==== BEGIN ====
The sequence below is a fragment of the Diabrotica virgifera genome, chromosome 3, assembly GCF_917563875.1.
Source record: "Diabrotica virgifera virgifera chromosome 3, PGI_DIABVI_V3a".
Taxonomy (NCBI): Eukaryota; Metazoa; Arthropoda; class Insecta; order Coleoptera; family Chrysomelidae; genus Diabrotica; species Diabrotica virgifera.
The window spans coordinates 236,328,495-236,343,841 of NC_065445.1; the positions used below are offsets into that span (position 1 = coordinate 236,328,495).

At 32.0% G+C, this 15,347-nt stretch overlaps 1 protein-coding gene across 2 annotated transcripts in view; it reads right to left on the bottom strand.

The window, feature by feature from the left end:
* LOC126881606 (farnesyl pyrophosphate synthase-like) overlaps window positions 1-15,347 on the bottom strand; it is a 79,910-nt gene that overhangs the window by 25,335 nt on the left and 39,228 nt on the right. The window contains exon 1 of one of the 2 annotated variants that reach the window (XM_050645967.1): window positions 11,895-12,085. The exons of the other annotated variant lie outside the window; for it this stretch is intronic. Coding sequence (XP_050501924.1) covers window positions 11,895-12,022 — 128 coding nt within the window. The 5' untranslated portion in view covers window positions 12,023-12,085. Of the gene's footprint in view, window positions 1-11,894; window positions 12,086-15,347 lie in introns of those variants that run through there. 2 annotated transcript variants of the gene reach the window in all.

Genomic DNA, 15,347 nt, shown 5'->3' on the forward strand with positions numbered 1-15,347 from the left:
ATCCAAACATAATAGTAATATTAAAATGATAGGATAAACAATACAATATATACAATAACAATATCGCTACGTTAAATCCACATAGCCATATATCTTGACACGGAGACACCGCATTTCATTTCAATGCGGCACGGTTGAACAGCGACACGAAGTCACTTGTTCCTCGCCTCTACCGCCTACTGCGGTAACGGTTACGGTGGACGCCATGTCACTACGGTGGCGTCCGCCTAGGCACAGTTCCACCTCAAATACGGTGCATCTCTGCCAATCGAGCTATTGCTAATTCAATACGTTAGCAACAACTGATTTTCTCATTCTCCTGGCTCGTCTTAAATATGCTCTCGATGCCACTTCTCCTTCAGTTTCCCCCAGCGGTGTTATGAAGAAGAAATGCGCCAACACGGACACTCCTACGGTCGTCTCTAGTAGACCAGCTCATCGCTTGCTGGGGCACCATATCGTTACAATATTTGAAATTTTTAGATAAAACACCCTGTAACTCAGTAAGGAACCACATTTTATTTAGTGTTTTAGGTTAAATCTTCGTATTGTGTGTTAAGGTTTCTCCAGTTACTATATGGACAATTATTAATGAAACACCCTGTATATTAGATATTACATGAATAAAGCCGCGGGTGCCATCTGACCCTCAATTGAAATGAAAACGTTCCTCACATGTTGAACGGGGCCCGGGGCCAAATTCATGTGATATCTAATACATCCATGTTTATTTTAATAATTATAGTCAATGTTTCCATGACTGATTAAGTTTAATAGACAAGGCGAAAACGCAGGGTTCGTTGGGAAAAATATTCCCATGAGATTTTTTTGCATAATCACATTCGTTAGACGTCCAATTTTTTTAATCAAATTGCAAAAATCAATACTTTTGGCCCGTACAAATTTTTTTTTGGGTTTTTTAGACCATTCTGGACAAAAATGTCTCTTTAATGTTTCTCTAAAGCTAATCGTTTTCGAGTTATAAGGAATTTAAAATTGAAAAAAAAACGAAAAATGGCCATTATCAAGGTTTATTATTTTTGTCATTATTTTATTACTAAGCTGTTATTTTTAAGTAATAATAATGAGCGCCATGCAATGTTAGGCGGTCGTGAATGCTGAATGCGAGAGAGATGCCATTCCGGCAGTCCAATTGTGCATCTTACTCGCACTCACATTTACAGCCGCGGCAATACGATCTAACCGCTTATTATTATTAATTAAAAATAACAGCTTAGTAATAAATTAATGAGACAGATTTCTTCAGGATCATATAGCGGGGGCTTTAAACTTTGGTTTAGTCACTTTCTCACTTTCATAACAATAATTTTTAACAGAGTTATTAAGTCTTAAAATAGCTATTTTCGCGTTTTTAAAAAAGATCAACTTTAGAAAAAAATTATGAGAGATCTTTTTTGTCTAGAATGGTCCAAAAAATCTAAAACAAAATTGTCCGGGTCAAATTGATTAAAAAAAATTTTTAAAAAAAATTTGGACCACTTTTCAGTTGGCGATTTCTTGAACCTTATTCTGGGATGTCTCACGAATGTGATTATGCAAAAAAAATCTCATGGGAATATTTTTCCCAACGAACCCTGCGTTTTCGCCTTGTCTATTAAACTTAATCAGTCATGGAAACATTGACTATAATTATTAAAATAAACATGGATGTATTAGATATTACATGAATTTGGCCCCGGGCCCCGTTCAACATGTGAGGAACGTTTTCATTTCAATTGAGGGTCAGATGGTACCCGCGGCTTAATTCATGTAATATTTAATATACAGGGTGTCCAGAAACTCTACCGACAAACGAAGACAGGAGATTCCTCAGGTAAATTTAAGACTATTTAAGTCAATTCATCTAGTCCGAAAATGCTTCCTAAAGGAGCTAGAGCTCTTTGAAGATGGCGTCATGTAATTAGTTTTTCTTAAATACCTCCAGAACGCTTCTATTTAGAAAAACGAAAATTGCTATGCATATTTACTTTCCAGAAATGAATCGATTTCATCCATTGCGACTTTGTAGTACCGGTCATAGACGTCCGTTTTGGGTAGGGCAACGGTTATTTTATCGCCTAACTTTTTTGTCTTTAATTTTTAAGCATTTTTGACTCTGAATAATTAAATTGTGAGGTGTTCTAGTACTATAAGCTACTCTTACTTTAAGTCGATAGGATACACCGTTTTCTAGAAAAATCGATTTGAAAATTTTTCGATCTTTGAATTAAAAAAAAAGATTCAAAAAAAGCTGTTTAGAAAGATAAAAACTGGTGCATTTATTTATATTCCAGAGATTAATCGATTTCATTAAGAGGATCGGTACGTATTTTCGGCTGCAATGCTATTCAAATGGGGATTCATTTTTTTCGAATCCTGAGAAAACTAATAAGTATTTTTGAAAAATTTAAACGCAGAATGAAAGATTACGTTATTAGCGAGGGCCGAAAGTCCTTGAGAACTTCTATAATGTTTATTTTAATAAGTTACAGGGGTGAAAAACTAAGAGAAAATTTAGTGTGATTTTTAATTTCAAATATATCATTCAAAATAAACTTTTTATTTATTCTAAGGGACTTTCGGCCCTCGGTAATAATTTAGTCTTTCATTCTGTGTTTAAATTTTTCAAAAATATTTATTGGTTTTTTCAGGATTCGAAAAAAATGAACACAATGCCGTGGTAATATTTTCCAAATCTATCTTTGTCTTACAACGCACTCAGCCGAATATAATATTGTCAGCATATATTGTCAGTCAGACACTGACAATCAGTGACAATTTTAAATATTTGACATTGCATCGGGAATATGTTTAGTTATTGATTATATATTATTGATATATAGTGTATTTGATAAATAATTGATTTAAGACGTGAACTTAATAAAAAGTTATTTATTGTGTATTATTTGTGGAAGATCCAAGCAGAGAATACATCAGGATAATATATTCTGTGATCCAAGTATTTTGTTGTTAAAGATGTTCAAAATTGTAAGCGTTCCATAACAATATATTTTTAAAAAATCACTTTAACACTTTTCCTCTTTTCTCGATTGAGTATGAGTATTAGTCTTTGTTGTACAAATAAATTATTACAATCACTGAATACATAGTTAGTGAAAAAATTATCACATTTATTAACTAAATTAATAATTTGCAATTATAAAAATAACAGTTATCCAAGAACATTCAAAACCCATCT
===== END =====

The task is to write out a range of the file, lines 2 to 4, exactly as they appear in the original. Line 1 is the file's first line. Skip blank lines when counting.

Source record: "Diabrotica virgifera virgifera chromosome 3, PGI_DIABVI_V3a".
Taxonomy (NCBI): Eukaryota; Metazoa; Arthropoda; class Insecta; order Coleoptera; family Chrysomelidae; genus Diabrotica; species Diabrotica virgifera.
The window spans coordinates 236,328,495-236,343,841 of NC_065445.1; the positions used below are offsets into that span (position 1 = coordinate 236,328,495).